Doing church….

first century churchI realize it’s been a while since we’ve tried to get organized and do anything together.  It’s not you, it’s me.  All we’ve wanted these past few years out of a community was to find a group of people who looked like the picture of the church we see in the first century, a healthy blend of loving, apocalyptic, apostolic, persecuted, worshiping, liturgical, disorganized starry eyed believers.  They’re not  necessarily a group of people I’d feel really comfortable being around for an extended period of time, me with my 21st century American privileged lackadaisical attitude towards spiritual matters with a proclivity towards personal comfort and privacy.  Its not that the churches around here are wrong, there is some really extraordinary ministry going on, and there’s some of them whom we love deeply and already have great relationships with.  But, especially after the arrival of our daughter, I’ve been very picky about what I want to see modeled for her, and what I want her to experience is something as close as we can get to what we read about in the book of Acts, a first century church experience.  Personally, I prescribe to the theory that nothing significant happens to a person developmentally after the age of four, and if thats the case I’ve really felt like we had to get on the ball and find the right place for Séraphine before we miss that window.  Our list of demands is exhaustive and exhausting, and tends to fluctuate from week to week about what is really important, and as we’ve traveled and visited an extraordinary cross section of churches, small groups, Bible studies, fellowships, missional communities, and the like, we’ve seen nearly the same template in place in each.  Once again, I reiterate, it’s not that the 21st century church model is wrong, it just doesnt resemble anything that I see demonstrated in the documents we have describing the Church in the first century.  That ragtag group of multicultural hunted families with their revolutionary beliefs who met in each others homes, shared meals, and provided for each other, prayed for miraculous outcomes, and saw their monumental faith rewarded didn’t have a building with a lighted marquee, electrified bands on stage with amplified preachers, youth group leaders, “worship” teams, boards of directors, powerpoint presentations, and a “big show” on Sunday mornings.  The first century church had what I want, an authentic relationship with the maker of the universe, and a peculiar notion that the empire they resided in was not their home.  Maybe i’ll find that at one of the mega churches popping up like Starbuck across the street from every McDonalds, but there are a lot more of them i’ll need to visit first.  Until then, I might have to just try and do it myself, as flawed and disorganized as I am.  So we’ll meet again this Sunday, May 10 from 1:00pm to 2 pm at the Nature Park on 270 1220 Egret Bay Blvd., N., League City, TX 77573, and we’ll have the opportunity to do it all wrong together.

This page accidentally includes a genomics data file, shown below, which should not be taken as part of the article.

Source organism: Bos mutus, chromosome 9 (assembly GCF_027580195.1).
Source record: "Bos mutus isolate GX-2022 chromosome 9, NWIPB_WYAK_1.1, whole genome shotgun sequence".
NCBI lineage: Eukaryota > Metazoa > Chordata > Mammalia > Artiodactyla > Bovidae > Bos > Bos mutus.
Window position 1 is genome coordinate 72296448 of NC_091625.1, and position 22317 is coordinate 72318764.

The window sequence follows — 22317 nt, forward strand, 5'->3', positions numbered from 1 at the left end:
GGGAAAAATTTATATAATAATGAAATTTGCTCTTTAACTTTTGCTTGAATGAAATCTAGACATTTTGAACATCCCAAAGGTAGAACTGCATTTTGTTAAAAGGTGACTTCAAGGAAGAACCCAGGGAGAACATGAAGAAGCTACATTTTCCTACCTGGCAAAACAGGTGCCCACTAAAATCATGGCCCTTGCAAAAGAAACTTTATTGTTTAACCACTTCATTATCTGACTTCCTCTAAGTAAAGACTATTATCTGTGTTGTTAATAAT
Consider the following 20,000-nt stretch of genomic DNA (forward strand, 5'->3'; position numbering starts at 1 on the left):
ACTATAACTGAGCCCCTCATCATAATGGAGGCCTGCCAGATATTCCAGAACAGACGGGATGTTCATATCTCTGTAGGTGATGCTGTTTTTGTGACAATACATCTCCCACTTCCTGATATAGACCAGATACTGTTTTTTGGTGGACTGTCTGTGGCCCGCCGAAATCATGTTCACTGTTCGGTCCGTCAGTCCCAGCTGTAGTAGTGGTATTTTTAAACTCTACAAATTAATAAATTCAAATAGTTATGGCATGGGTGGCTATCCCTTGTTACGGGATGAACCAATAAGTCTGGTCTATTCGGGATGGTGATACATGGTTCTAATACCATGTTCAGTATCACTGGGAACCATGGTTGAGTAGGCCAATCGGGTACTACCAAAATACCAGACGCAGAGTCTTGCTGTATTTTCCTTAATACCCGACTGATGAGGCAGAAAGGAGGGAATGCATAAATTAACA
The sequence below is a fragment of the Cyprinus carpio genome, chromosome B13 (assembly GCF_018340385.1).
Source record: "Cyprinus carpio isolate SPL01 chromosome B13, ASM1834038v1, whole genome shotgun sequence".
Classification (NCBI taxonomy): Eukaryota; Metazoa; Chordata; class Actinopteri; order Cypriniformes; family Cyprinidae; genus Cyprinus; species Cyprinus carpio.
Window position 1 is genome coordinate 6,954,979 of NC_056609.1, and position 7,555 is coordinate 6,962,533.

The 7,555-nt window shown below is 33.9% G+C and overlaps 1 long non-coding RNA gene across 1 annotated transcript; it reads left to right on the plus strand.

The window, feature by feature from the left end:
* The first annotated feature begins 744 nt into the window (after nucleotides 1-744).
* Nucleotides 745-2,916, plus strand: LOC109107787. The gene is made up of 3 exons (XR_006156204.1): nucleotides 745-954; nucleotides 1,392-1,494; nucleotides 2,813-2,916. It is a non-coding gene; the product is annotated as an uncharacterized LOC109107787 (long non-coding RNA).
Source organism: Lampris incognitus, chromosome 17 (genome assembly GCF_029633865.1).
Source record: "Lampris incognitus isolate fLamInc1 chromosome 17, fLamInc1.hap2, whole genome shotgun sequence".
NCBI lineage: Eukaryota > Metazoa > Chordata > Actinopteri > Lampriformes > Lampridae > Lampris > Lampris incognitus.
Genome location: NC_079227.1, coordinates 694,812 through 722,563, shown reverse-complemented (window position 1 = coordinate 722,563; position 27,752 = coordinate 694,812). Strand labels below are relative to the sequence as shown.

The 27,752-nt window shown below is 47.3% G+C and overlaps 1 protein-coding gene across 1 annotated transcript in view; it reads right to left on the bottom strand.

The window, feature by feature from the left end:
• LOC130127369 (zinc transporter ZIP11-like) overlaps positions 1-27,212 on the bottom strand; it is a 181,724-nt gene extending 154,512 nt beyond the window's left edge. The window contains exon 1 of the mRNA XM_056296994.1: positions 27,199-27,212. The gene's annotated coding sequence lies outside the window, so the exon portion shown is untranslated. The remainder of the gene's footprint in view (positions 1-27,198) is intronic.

Unicorns?

Unicorns in the BibleWhat? Unicorns in the Bible? Yes, they are mentioned nine times.

Could it be unicorns really existed?

A 1967 hit song by the Irish Rovers tells a fanciful story of how Noah couldn’t persuade any “silly” unicorns to get on board the Ark since they wanted to play in the rain.

But, what does the Bible say about the antediluvian days? Were there really unicorns in the Bible?

The word “unicorn” appears in the King James Version nine times – in Numbers 23:22 and 24:8, Deuteronomy 33:17, Job 39:9,10, Psalms 22:21, 29:6 and 92:10 and in Isaiah 34:7.

What was this biblical unicorn? And why don’t later translations of the Bible contain the word?

Numbers 23:22 in the King James Version reads: “God brought them out of Egypt; he hath as it were the strength of an unicorn.”
However, the New International Version says: “God brought them out of Egypt; they have the strength of a wild ox.”
The New American Standard Bible reads: “God brings them out of Egypt, He is for them like the horns of the wild ox.”
And the Catholic Douay-Rheims Bible says: “God hath brought him out of Egypt, whose strength is like to the rhinoceros.”
Well, which is it? Unicorn? Ox? Or rhino?
The original Hebrew is the word re’em. What was a re’em? Scholars cannot agree. In the late Jewish author and skeptic Isaac Asimov’s Guide to the Bible, he offers this:

“The Hebrew word represented in the King James Version by ‘unicorn’ is re’em, which undoubtedly refers to the wild ox (an urus or an aurochs) which is ancestral to the domesticated cattle of today. Re’em still flourished in early historical times and a few existed into modern times, although it is now extinct. It was a dangerous creature of great strength and was similar in form and temperament to Asian water buffaloes.”

Biblical scholar Bert Thompson, Ph.D., agrees. “When the first Greek translation of the Bible was prepared about 250 B.C., the re’em was already rare in the long-settled areas of the Near East. The Greeks, who had no direct experience with it, had no word for it.”